Goodwill program Project SEARCH puts 2 dozen on job in UPMC hospitals
Katie Lashley still keeps the green, purple and blue maps she once needed to navigate UPMC Presbyterian's 29 operating rooms, a jumbled labyrinth she compares to Downtown Pittsburgh.
When she started work last spring, her bosses couldn't imagine Lashley, 29, would ever deliver trays of pristine surgical instruments to all those rooms. Her job was more simple: to put together the instrument trays.
But Lashley, who has Down syndrome, not only found her way around — she hasn't made a single mistake in a year of piecing together the intricate assemblies for Presby surgical teams, said supervisor Mark Lunz. He called her success a testament to Goodwill Industries' Project SEARCH, which has placed more than two dozen people with disabilities in UPMC jobs during the past six years.
Now Lunz is encouraging his employer to expand the program to facilities beyond UPMC Presby, Magee-Womens Hospital, Mercy and Passavant, where Lashley went through on-the-job training in emergency and respiratory units.
“Her attention to detail is incredible,” said Lunz, the director of surgical processing at Presby and UPMC Montefiore in Oakland. “Her quality is beyond excellent. She's so focused on the job; she isn't distracted by many things.”
The state Office of Vocational Rehabilitation is impressed, too, granting Lashley its Governor's Individual Recognition Award this month at a conference in Hershey.
“I love my job here. I love working with the amazing crew and staff,” said Lashley, beaming in hospital scrubs and a favorite Charlie Brown-themed hair net. “I just love it because I like getting to know a lot of people.”
A 2005 graduate of Olympic Heights Community High School in Boca Raton, Fla., Lashley moved with her parents in 2007 to Pittsburgh, where her father, Bill Lashley, grew up in Westwood. Now living Downtown, he said he and his wife, Terri Lashley, relocated from Florida to help their daughter.
“I thought if there's one place that's going to give her a chance, it's Pittsburgh. People will give her a chance because that's just the way people are here,” said Bill Lashley, 65. “It worked out even better than I hoped.”
Terri Lashley, 65, said the family discovered Project SEARCH through a counselor who helped with a job hunt for their daughter. The program began in 1996 at Cincinnati Children's Hospital Medical Center and came to Pittsburgh in 2008, when Goodwill of Southwestern Pennsylvania adopted the idea to move people with disabilities into paying jobs.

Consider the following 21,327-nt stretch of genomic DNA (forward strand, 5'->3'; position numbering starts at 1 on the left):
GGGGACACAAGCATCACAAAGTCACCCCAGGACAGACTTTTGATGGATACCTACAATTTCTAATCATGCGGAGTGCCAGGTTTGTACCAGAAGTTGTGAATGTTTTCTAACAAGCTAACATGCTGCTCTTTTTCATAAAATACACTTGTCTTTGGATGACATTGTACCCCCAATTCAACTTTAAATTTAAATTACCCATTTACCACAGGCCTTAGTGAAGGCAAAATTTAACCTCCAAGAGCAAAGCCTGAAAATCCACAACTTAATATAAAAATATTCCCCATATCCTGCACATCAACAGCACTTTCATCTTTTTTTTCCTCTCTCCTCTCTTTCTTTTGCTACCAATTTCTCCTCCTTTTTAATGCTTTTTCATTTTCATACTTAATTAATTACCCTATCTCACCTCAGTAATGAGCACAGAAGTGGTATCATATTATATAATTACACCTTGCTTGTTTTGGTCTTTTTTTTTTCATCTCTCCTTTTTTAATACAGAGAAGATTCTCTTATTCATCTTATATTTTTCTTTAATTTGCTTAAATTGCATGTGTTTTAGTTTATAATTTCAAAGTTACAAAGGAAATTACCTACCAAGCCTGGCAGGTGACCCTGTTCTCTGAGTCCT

Supported by school districts, the state vocational rehabilitation office and the Allegheny County Office of Intellectual Disability, the effort in Pittsburgh helps equip eligible young adults to join the workforce through hands-on training. UPMC is the only employer directly linked to the program, although about 80 people in the region have participated on some level, said Ella Holsinger, a Goodwill vice president for human services.
“Obviously, everyone views their career and work as an integral part of their persona. I think that's the primary benefit, that they have a career that they can internalize,” Holsinger said. “It really helps folks be full, contributing citizens.”
It's also a chance to forge bonds, said Steven Strosser, 21, of Ohio Township, a Project SEARCH participant who works alongside Katie Lashley.
“I'm making a lot of new friends. I enjoy working with all the instruments and helping patients all the time, he said.
UPMC joined the effort to “provide opportunities for folks who might not otherwise have opportunities,” said Craig Stambaugh, vice president for talent acquisition. He said workers like Katie Lashley, who works full time, earn full benefits and competitive wages on par with rates paid to other employees.
“It gives us an opportunity to bring on board folks who have a unique skill set,” Stambaugh said. He said participants work in units such as radiology and imaging, equipment sterilization, linen service and food service, including at senior living facilities.
Stambaugh said he expects the program will grow at UPMC. For Katie Lashley, a sterile instrument technician, it delivers a blend of happiness and maturity, her mother said.
“She gets up every morning, and she's excited about going to work. She's very happy,” Terri Lashley said. “She's really found her niche.”
Adam Smeltz is a Trib Total Media staff writer. Reach him at 412-380-5676 or email@example.com.